The History Behind Driving on the Left or Right Side of the Road
The U.S. is among about 75 percent of the countries in the world that drive on the right side of the road, National Geographic says. The reason why most countries use the right lanes dates back to before the invention of cars — and the same is true for the approximately 50 countries in which drivers travel on the left side of the road. Here’s a look at why different countries drive on different sides of the road.
Why Do Some Countries Drive on the Left Side of the Road?
The reason why some countries drive on the left side of the road is likely due to the fact that most people are right-handed. Some of the earliest modes of transportation, such as ancient Roman chariots, were pulled by horses whose drivers likely drove on the left side and defended themselves from oncoming enemies with weapons held in their dominant right hands, the History Channel says. Elsewhere, there was such little traffic from horse-drawn wagons that the preferred side of the road typically varied by community. Eventually, the British government decided traffic should keep to the left, and the law carried down to many of its colonies. That’s why South Africa, Australia and India, among other former British territories, drive on the left side of the road to this day.
Why Do the U.S. and Other Countries Drive on the Right Side of the Road?
Although the U.S. was colonized by Britain, people traveling on horseback and by wagon used the right side of the road, according to the Department of Transportation (DOT). By sitting to the left, drivers could better see oncoming travelers and defend themselves when necessary. When Pennsylvania began plans to build a turnpike in 1792, it adopted a law requiring drivers to use the right lane. Soon after, New York legally required drivers to use the right side of all public highways. Every state followed suit by the Civil War, the DOT says.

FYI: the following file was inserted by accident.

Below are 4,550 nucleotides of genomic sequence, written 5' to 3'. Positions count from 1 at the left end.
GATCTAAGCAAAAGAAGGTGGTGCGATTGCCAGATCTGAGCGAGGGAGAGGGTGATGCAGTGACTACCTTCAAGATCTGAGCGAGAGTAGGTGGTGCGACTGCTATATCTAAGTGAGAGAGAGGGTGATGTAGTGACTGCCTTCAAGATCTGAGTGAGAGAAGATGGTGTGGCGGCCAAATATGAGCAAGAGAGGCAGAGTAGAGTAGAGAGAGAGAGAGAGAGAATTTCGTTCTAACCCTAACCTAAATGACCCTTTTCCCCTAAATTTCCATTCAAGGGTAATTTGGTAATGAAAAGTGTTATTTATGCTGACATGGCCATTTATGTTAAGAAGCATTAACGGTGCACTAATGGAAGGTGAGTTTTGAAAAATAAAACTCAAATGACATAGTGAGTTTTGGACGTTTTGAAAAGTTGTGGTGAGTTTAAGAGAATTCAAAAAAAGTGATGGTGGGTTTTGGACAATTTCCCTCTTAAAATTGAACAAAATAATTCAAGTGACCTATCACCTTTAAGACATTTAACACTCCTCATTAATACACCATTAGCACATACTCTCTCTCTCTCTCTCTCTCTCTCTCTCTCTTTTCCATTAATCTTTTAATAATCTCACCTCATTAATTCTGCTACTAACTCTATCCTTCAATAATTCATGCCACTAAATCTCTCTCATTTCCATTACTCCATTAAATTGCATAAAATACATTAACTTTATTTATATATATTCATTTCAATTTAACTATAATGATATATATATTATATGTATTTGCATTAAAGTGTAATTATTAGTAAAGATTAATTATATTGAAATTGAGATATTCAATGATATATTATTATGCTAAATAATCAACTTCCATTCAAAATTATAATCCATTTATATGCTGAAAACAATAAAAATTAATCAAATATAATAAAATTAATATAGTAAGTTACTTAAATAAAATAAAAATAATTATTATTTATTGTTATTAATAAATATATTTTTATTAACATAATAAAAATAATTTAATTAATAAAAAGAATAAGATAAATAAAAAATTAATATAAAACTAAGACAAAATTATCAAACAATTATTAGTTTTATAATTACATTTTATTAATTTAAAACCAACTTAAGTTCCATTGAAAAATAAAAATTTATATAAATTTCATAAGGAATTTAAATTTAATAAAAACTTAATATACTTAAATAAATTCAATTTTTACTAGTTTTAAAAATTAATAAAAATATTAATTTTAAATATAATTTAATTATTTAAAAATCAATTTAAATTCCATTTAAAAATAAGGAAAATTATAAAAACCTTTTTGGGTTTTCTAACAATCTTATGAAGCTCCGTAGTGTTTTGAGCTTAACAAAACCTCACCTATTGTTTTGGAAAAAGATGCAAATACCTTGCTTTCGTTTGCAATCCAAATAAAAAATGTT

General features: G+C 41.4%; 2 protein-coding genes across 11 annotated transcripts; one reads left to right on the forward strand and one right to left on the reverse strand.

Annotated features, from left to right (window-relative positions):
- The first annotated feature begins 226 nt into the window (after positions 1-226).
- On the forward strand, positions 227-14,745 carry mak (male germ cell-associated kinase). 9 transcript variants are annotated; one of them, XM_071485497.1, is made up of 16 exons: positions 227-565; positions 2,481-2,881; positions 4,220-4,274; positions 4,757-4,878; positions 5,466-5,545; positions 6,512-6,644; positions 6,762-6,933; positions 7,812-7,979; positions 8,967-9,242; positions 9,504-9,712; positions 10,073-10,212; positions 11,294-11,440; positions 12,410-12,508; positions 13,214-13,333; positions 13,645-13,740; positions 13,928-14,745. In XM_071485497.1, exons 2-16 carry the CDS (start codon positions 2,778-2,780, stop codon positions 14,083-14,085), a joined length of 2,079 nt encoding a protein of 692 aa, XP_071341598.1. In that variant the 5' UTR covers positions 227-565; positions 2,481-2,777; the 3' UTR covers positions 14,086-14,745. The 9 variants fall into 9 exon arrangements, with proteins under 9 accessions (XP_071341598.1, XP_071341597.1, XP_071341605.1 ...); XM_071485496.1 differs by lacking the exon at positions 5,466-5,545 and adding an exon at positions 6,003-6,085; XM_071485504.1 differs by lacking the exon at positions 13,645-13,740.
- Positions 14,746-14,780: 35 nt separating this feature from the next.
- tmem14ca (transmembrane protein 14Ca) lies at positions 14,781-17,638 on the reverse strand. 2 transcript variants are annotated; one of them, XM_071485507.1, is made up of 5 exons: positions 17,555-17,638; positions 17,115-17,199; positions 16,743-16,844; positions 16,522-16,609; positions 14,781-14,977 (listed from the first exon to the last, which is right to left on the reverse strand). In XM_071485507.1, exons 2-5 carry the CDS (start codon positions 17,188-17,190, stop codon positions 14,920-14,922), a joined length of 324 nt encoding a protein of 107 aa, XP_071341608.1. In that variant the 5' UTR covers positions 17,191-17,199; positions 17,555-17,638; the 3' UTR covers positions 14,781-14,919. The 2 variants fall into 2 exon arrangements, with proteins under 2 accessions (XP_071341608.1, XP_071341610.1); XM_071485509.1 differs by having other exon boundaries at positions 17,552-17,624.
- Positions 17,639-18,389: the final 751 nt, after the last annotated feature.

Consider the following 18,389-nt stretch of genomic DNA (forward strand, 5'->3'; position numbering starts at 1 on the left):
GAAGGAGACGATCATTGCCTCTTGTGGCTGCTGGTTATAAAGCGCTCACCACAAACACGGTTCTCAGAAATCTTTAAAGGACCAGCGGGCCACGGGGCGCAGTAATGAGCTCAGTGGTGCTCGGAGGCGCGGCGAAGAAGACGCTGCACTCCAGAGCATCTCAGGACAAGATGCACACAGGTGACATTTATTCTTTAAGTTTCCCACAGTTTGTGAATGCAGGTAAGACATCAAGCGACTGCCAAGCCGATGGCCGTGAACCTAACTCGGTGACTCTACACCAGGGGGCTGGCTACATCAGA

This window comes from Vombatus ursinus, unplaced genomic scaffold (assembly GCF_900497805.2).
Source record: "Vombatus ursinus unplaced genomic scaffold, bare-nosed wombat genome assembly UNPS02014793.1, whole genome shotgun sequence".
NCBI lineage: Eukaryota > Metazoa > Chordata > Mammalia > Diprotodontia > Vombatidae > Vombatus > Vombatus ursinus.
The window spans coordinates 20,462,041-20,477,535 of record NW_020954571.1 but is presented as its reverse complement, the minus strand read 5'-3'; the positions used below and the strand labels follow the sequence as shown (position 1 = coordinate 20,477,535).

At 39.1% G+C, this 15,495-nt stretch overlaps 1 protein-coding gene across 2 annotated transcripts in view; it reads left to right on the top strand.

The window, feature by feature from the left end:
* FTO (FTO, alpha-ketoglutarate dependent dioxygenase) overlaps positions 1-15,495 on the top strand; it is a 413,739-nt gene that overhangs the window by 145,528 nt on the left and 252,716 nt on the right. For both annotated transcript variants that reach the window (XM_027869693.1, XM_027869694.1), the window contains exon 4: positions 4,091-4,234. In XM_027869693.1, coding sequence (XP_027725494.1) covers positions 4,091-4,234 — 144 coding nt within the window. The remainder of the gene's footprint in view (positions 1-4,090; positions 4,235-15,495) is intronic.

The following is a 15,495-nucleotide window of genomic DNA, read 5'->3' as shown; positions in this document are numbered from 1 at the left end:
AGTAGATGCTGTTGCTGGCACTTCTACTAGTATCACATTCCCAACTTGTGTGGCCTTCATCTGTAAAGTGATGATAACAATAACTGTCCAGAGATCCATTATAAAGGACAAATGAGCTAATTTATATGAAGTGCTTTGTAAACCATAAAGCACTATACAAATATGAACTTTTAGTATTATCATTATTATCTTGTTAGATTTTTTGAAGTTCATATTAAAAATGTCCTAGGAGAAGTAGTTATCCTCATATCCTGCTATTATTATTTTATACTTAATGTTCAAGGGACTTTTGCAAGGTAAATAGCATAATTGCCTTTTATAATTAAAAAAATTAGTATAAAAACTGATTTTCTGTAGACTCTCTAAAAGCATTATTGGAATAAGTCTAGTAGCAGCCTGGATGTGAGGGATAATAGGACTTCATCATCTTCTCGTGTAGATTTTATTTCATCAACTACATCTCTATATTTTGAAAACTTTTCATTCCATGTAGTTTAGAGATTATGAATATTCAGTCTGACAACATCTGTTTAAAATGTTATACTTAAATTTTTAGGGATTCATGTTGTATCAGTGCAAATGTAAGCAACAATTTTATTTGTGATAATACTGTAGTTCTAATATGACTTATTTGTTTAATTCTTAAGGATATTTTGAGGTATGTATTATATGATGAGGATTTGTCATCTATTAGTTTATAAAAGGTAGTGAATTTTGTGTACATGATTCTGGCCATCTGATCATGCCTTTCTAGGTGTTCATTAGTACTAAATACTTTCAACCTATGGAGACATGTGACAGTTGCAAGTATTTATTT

Right-side travel was further reinforced in 1908 when Henry Ford introduced his popular Model T with the steering wheel on the left side, National Geographic explains, and other auto manufacturers followed the trend. Over the years other countries also adopted right-side travel, often to help facilitate trips across their borders. Canada, for instance, switched from driving in the left lanes in favor of the right to allow easier travel to and from the U.S., the History Channel explains.
Although most countries adopted their respective sides of the roads decades ago, some have switched traffic patterns more recently. Samoa, which previously favored the right side of the road, moved to the left in 2009 to help drivers more easily travel in Australia and New Zealand, which drive on the left. It’s unlikely many other countries will make similar changes due to the costs of changing infrastructure, The Economist says.
Originally published on April 5, 2012.